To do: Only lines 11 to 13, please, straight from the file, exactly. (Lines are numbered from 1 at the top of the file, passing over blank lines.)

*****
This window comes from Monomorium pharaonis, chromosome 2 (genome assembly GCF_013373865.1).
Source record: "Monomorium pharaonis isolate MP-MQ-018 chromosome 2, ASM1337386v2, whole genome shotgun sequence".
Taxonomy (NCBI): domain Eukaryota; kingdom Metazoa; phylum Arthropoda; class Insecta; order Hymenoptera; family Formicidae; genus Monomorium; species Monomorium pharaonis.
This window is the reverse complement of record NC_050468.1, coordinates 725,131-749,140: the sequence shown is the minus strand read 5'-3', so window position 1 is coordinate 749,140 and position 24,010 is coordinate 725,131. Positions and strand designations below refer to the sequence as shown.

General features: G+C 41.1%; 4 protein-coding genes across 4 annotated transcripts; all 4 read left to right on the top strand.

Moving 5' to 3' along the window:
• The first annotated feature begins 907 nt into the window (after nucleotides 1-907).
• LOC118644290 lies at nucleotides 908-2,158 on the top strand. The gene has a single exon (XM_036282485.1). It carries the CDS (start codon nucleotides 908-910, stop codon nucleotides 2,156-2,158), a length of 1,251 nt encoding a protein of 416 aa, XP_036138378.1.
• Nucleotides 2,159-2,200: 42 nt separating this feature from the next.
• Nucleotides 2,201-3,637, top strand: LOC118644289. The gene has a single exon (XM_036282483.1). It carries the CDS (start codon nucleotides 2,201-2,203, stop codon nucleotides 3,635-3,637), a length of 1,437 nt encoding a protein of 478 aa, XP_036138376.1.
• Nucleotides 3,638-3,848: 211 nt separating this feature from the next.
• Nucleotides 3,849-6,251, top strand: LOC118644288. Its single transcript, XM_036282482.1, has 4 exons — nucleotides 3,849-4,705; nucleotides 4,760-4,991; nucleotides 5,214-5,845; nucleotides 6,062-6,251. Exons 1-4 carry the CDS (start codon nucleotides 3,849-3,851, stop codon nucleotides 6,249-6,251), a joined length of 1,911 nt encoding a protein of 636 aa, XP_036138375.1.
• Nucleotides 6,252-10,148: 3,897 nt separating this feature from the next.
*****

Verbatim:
• Nucleotides 3,638-3,848: 211 nt separating this feature from the next.
• Nucleotides 3,849-6,251, top strand: LOC118644288. Its single transcript, XM_036282482.1, has 4 exons — nucleotides 3,849-4,705; nucleotides 4,760-4,991; nucleotides 5,214-5,845; nucleotides 6,062-6,251. Exons 1-4 carry the CDS (start codon nucleotides 3,849-3,851, stop codon nucleotides 6,249-6,251), a joined length of 1,911 nt encoding a protein of 636 aa, XP_036138375.1.
• Nucleotides 6,252-10,148: 3,897 nt separating this feature from the next.